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Otolaryngol Head Neck Surg. 2016 Jul;155(1):56-64. doi: 10.1177/0194599816651036.

Does an Otolaryngology-Specific Database Have Added Value? A Comparative Feasibility Analysis.

Author information

1
Ear Nose Throat Department, Hospital Universitari de la Vall d'Hebron, Barcelona, Spain.
2
Duke Clinical Research Institute, Durham, North Carolina, USA.
3
Division of Head and Neck Surgery and Communication Sciences, Department of Surgery, Duke University Medical Center, Durham, North Carolina, USA.
4
Department of Otolaryngology, University of Michigan, Ann Arbor, Michigan, USA.
5
Division of Otolaryngology-Head and Neck Surgery, Department of Surgery, University of Connecticut Health, Farmington, Connecticut, USA.
6
Puget Sound Hearing & Balance Group, Northwest Hospital, University of Washington, Seattle, Washington, USA.
7
Department of Otolaryngology, Hofstra North Shore-LIJ School of Medicine, Long Island Jewish Medical Center, New Hyde Park, New York, USA.
8
Division of Otolaryngology, Harvard Medical School, Boston, Massachusetts, USA jennifer_shin@meei.harvard.edu.

Abstract

OBJECTIVES:

There are multiple nationally representative databases that support epidemiologic and outcomes research, and it is unknown whether an otolaryngology-specific resource would prove indispensable or superfluous. Therefore, our objective was to determine the feasibility of analyses in the National Ambulatory Medical Care Survey (NAMCS) and National Hospital Ambulatory Medical Care Survey (NHAMCS) databases as compared with the otolaryngology-specific Creating Healthcare Excellence through Education and Research (CHEER) database.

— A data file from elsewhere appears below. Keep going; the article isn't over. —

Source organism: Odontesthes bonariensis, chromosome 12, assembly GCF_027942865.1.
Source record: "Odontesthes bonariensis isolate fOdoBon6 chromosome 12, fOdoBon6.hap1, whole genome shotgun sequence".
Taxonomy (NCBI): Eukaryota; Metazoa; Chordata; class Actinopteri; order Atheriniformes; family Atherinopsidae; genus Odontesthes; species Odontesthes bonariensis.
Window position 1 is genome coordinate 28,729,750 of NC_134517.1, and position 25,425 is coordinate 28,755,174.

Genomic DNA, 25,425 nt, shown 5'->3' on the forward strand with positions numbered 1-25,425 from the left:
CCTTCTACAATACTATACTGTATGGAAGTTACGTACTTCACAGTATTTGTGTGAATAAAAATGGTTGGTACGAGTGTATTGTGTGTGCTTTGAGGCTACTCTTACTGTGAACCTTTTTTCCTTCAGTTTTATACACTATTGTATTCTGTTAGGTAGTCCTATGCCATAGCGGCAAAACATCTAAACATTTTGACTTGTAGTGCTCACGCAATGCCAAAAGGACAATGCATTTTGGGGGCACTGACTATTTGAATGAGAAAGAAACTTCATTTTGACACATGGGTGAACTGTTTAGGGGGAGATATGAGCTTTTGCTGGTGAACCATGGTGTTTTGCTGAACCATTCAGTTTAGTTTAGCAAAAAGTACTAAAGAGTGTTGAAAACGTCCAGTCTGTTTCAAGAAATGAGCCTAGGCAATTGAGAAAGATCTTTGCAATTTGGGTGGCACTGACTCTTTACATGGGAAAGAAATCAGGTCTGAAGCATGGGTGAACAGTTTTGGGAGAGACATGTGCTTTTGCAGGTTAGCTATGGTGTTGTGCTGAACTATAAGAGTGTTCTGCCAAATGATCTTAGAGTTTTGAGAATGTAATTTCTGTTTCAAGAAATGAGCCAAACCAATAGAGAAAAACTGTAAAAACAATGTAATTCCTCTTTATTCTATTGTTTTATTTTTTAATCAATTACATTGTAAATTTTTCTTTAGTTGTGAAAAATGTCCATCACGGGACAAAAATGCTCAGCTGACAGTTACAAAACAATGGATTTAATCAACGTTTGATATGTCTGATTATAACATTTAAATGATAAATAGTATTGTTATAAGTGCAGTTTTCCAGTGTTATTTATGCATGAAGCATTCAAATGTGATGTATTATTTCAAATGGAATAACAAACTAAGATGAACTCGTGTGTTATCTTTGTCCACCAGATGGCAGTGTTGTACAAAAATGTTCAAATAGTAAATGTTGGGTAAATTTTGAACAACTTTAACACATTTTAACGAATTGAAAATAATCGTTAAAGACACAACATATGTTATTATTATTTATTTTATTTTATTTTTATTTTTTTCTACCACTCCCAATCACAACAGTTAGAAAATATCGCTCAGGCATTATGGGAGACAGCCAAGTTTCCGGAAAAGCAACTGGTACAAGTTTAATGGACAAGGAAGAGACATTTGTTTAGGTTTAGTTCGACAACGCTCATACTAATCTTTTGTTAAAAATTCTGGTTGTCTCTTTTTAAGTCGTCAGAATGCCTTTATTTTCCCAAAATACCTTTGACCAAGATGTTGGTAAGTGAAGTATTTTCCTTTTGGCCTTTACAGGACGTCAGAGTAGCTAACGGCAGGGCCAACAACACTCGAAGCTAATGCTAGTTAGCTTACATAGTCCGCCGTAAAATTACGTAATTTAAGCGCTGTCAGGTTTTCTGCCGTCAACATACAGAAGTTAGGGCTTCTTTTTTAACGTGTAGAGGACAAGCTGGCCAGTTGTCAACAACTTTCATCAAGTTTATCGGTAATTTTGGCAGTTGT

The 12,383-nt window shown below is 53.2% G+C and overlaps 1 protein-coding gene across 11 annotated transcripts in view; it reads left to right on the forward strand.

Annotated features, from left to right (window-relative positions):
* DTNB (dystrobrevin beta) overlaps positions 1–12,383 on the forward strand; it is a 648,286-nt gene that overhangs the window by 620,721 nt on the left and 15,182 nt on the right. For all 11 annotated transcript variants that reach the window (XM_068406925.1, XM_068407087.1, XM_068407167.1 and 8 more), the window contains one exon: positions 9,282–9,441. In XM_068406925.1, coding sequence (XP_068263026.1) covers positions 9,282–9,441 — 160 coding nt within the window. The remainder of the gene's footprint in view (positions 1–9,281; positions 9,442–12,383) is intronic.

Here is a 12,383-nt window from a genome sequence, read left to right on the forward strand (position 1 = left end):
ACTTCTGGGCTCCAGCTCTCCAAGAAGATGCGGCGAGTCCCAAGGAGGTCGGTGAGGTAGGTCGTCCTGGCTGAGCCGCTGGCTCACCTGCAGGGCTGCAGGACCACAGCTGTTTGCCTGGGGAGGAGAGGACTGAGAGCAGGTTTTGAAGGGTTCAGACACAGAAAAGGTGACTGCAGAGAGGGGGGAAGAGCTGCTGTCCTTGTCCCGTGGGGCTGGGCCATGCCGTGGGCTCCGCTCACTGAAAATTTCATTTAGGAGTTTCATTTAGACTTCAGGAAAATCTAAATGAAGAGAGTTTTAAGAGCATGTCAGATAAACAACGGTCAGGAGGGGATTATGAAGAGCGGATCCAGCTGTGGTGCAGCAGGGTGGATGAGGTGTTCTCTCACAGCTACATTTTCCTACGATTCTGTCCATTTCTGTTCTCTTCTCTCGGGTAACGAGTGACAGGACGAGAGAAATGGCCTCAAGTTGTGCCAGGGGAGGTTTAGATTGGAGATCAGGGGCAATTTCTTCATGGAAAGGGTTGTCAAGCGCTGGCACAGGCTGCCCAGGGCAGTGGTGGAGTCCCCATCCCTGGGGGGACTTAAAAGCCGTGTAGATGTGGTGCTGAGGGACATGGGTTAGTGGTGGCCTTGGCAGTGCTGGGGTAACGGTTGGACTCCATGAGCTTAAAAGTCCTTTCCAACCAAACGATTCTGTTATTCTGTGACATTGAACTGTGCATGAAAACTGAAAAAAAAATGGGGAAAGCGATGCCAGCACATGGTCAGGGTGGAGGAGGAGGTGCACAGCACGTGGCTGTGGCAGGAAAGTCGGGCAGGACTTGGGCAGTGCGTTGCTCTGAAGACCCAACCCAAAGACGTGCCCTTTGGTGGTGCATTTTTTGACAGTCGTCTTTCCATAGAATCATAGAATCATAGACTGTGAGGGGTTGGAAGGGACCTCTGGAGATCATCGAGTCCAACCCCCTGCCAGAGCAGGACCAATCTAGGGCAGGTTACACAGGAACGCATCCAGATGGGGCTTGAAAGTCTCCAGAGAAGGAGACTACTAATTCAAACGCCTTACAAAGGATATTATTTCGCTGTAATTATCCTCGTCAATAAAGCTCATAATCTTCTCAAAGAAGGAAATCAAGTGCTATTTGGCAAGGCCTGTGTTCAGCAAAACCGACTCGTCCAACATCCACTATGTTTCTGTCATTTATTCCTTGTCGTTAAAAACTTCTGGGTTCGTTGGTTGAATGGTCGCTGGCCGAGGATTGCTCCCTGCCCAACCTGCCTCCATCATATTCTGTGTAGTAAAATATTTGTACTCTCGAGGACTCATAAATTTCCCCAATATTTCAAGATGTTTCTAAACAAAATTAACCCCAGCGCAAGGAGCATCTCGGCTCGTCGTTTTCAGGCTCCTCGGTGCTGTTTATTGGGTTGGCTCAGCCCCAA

STUDY DESIGN:

Parallel analyses in 2 data sets.

SETTING:

Ambulatory visits in the United States.

SUBJECTS AND METHODS:

To test a fixed hypothesis that could be directly compared between data sets, we focused on a condition with expected prevalence high enough to substantiate availability in both. This query also encompassed a broad span of diagnoses to sample the breadth of available information. Specifically, we compared an assessment of suspected risk factors for sensorineural hearing loss in subjects 0 to 21 years of age, according to a predetermined protocol. We also assessed the feasibility of 6 additional diagnostic queries among all age groups.

RESULTS:

In the NAMCS/NHAMCS data set, the number of measured observations was not sufficient to support reliable numeric conclusions (percentage standard error among risk factors: 38.6-92.1). Analysis of the CHEER database demonstrated that age, sex, meningitis, and cytomegalovirus were statistically significant factors associated with pediatric sensorineural hearing loss (P < .01). Among the 6 additional diagnostic queries assessed, NAMCS/NHAMCS usage was also infeasible; the CHEER database contained 1585 to 212,521 more observations per annum.

CONCLUSION:

An otolaryngology-specific database has added utility when compared with already available national ambulatory databases.

KEYWORDS:

Ménière’s disease; adenoid hypertrophy; cholesteatoma; chronic otitis media; database; hearing loss; inferior turbinate hypertrophy; methodology; otolaryngology; pediatric; practice-based network; registry; sudden hearing loss

PMID:
27371627
PMCID:
PMC5072747
DOI:
10.1177/0194599816651036
[Indexed for MEDLINE]
Free PMC Article

Conflict of interest statement

Competing interests: Jennifer J. Shin, receives textbook royalties from Evidence-Based Otolaryngology (Springer) and Otolaryngology Prep and Practice (Plural Publishing). She is a recipient of a Harvard Medical School Shore Foundation / Center for Faculty Development Grant. Sponsorships: National Institute on Deafness and Other Communication Disorders. Funding source: National Institute on Deafness and Other Communication Disorders CHEER infrastructure grant (1U24DC012206-01A1).

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